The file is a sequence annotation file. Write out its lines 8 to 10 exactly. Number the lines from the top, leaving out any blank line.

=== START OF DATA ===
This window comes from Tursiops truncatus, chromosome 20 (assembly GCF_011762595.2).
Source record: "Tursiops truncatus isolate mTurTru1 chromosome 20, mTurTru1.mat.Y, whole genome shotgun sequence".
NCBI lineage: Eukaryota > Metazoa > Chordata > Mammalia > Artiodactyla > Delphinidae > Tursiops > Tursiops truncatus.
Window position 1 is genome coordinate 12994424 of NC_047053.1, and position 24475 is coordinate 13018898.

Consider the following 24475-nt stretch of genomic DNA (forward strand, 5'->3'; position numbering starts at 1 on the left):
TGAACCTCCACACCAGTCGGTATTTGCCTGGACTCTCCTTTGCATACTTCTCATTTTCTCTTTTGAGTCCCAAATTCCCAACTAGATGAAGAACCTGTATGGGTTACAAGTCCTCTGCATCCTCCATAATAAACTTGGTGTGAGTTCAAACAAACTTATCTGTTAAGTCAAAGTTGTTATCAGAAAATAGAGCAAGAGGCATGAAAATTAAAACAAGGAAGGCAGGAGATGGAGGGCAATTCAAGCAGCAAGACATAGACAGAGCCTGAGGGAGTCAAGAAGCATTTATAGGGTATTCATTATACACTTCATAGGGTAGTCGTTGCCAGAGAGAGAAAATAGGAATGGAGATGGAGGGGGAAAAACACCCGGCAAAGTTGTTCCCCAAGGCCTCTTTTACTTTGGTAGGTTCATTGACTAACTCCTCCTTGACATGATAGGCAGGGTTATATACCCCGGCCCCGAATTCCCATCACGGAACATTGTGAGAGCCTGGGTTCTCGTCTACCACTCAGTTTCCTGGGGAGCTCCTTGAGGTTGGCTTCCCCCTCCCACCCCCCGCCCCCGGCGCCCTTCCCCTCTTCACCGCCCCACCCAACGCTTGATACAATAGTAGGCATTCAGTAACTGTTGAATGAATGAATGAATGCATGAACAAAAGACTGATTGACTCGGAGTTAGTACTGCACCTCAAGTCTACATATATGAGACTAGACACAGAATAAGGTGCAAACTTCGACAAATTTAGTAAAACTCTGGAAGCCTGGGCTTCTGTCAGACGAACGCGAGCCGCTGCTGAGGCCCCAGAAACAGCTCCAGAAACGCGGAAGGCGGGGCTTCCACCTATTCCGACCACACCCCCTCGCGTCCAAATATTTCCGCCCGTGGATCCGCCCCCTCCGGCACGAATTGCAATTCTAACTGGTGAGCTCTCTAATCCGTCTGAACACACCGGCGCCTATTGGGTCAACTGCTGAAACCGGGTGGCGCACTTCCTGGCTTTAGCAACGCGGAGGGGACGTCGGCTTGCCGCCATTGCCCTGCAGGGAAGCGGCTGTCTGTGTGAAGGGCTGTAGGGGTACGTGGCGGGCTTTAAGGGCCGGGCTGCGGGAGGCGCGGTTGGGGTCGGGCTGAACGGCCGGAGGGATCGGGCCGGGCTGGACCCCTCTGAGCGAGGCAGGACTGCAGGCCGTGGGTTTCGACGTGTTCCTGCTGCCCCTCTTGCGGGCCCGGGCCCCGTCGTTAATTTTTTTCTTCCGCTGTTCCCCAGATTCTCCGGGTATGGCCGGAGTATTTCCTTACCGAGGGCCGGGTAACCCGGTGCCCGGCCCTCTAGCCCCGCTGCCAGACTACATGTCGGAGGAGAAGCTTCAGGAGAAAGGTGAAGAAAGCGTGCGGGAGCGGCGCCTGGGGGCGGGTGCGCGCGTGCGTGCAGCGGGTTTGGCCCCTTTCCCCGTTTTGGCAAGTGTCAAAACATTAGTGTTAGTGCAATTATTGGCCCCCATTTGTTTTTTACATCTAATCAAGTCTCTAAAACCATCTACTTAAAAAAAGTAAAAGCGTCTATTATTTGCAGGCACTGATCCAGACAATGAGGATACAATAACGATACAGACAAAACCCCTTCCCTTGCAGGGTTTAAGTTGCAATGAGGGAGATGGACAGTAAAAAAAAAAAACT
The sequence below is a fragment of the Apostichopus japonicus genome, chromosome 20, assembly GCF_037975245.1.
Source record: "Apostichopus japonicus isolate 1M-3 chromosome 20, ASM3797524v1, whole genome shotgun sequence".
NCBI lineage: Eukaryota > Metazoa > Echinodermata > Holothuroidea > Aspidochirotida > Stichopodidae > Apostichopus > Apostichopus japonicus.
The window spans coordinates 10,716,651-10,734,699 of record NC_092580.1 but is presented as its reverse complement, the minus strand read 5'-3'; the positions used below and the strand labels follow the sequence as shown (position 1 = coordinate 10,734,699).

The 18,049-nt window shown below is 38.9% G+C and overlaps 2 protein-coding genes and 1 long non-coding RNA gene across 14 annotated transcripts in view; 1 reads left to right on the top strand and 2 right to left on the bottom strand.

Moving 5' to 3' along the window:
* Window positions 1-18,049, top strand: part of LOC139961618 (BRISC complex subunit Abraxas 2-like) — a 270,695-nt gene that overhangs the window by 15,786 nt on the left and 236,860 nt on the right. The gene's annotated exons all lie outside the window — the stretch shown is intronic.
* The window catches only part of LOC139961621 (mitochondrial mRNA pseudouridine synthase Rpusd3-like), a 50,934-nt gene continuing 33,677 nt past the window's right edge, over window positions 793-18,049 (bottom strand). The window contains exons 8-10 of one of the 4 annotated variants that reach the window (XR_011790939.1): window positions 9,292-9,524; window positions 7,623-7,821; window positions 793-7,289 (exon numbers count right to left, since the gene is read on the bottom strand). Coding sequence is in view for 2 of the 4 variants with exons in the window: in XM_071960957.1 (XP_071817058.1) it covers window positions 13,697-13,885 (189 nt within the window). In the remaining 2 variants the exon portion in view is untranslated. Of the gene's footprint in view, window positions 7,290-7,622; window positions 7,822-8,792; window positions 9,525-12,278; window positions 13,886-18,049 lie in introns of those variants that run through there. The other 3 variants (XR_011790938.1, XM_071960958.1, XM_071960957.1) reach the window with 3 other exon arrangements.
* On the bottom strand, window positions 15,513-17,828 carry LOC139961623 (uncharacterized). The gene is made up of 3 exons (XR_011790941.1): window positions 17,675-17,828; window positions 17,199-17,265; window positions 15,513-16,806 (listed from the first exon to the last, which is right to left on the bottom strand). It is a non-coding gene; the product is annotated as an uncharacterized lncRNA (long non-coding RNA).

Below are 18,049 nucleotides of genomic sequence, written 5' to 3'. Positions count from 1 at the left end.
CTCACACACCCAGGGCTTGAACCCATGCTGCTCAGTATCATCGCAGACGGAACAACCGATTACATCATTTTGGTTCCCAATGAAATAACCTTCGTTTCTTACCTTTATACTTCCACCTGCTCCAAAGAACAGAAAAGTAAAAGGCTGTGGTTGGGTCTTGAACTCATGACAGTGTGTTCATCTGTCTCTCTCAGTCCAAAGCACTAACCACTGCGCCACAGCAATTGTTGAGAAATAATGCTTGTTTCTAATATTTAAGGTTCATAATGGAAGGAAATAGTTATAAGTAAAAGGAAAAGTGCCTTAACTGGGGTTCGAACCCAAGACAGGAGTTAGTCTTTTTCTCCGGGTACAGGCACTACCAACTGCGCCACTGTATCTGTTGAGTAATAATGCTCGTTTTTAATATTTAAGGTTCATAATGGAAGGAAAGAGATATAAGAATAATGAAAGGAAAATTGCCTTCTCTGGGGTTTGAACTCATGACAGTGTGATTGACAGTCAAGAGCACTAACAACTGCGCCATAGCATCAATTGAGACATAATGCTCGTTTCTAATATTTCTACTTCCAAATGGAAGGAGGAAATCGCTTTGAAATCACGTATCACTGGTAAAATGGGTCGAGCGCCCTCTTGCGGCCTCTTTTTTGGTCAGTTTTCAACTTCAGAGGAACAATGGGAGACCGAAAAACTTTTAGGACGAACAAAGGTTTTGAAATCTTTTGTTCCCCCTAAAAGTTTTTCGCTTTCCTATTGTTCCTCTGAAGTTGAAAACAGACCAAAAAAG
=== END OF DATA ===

Source record: "Apostichopus japonicus isolate 1M-3 chromosome 20, ASM3797524v1, whole genome shotgun sequence".
NCBI lineage: Eukaryota > Metazoa > Echinodermata > Holothuroidea > Aspidochirotida > Stichopodidae > Apostichopus > Apostichopus japonicus.
The window spans coordinates 10,716,651-10,734,699 of record NC_092580.1 but is presented as its reverse complement, the minus strand read 5'-3'; the positions used below and the strand labels follow the sequence as shown (position 1 = coordinate 10,734,699).